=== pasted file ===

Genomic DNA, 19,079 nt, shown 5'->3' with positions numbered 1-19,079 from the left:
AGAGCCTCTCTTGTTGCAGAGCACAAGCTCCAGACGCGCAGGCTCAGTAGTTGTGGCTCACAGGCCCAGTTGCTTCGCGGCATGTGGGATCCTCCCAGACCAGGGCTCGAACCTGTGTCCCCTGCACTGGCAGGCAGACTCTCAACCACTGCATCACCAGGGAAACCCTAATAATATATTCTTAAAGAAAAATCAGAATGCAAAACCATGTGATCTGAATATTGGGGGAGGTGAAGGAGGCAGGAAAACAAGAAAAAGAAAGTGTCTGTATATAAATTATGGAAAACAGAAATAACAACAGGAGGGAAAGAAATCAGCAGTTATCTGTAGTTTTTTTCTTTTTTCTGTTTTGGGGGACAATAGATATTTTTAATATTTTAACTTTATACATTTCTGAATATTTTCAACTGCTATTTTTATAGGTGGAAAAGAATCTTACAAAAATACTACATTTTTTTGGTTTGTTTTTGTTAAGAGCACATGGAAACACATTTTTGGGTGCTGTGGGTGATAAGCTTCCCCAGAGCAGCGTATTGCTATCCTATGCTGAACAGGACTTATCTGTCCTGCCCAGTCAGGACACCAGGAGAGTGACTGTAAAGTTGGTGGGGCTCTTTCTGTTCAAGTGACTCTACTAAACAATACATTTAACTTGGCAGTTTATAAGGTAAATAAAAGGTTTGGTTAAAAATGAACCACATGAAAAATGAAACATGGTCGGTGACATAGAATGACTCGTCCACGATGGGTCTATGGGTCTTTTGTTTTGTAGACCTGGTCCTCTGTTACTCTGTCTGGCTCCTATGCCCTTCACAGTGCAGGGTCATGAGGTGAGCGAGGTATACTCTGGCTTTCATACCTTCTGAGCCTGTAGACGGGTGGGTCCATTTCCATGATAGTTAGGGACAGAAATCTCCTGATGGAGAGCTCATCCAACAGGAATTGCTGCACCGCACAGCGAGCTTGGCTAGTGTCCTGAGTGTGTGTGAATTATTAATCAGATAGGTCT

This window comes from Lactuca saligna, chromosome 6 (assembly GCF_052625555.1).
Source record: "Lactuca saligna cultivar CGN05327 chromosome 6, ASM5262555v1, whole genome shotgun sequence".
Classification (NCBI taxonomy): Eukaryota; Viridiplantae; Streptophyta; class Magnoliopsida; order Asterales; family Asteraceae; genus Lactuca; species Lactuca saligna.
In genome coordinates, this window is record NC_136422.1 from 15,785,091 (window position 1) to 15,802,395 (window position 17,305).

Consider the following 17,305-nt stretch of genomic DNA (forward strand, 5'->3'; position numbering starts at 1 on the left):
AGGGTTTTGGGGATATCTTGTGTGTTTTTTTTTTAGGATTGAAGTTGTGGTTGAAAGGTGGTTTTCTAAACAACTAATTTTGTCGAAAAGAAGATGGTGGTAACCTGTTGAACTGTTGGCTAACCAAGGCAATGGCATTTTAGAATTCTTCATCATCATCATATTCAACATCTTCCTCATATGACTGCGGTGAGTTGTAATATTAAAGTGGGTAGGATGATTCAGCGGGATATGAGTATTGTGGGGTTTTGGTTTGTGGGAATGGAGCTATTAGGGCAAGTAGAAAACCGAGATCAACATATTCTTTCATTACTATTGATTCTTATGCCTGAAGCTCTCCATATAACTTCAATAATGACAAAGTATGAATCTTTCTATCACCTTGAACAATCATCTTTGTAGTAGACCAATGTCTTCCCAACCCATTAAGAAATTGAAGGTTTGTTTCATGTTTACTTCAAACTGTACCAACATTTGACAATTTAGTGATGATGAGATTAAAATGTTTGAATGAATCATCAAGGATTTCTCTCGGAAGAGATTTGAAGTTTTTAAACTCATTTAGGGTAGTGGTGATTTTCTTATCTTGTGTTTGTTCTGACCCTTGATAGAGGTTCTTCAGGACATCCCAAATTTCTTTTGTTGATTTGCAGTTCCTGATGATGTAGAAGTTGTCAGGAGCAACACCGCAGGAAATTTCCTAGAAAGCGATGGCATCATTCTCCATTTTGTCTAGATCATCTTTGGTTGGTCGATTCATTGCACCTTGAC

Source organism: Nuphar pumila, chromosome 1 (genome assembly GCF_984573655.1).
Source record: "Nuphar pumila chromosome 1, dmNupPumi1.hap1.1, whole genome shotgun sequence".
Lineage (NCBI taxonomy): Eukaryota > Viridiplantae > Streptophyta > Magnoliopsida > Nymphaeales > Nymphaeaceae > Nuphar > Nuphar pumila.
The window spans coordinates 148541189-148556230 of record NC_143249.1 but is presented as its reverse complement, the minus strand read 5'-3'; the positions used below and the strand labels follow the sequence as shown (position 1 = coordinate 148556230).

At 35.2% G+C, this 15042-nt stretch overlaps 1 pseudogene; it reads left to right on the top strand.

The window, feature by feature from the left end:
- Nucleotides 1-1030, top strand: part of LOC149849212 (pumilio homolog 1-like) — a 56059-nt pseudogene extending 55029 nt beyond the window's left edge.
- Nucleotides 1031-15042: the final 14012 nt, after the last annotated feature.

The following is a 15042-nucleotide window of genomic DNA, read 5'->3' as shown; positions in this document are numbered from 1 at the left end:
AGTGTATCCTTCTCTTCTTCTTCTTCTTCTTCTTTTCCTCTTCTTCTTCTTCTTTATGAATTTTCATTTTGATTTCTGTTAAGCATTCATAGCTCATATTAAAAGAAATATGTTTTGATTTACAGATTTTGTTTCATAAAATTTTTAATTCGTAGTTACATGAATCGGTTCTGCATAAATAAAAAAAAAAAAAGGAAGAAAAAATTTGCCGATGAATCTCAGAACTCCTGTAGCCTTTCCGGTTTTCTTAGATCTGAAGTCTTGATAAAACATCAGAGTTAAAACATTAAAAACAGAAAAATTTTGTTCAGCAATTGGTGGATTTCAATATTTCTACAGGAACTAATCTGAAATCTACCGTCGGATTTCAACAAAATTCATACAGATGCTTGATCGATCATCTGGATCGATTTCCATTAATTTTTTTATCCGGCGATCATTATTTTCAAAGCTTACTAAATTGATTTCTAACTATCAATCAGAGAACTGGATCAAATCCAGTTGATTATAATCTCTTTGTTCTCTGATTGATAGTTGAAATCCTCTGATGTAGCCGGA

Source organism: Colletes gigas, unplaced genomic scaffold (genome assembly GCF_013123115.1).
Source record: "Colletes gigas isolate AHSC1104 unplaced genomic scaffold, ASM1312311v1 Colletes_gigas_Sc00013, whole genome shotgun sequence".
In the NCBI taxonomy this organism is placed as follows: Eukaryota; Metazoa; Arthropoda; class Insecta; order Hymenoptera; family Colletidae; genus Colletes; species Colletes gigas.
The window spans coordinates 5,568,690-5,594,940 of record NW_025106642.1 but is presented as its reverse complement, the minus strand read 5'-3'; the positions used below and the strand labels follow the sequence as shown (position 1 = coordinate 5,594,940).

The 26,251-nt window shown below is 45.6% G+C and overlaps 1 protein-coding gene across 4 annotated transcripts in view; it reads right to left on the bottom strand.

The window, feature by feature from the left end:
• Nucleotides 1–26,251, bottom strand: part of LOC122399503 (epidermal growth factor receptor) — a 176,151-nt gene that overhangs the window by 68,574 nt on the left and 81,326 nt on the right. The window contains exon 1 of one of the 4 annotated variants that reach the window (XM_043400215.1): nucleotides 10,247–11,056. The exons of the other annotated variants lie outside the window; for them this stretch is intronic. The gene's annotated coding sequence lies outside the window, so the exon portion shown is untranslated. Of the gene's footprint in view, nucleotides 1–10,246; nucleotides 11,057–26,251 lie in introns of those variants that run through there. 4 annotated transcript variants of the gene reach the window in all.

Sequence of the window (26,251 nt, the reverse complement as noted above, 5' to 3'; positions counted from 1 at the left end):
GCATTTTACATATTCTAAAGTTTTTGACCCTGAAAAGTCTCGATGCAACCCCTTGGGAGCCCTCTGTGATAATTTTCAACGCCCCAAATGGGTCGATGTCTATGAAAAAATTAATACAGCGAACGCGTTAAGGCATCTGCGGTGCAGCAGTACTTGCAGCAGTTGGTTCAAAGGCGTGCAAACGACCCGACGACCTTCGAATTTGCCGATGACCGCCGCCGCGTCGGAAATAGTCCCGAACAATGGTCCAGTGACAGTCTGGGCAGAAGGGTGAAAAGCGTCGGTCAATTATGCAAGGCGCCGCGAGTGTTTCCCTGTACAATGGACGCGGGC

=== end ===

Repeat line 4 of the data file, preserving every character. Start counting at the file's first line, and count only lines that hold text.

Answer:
Source record: "Lactuca saligna cultivar CGN05327 chromosome 6, ASM5262555v1, whole genome shotgun sequence".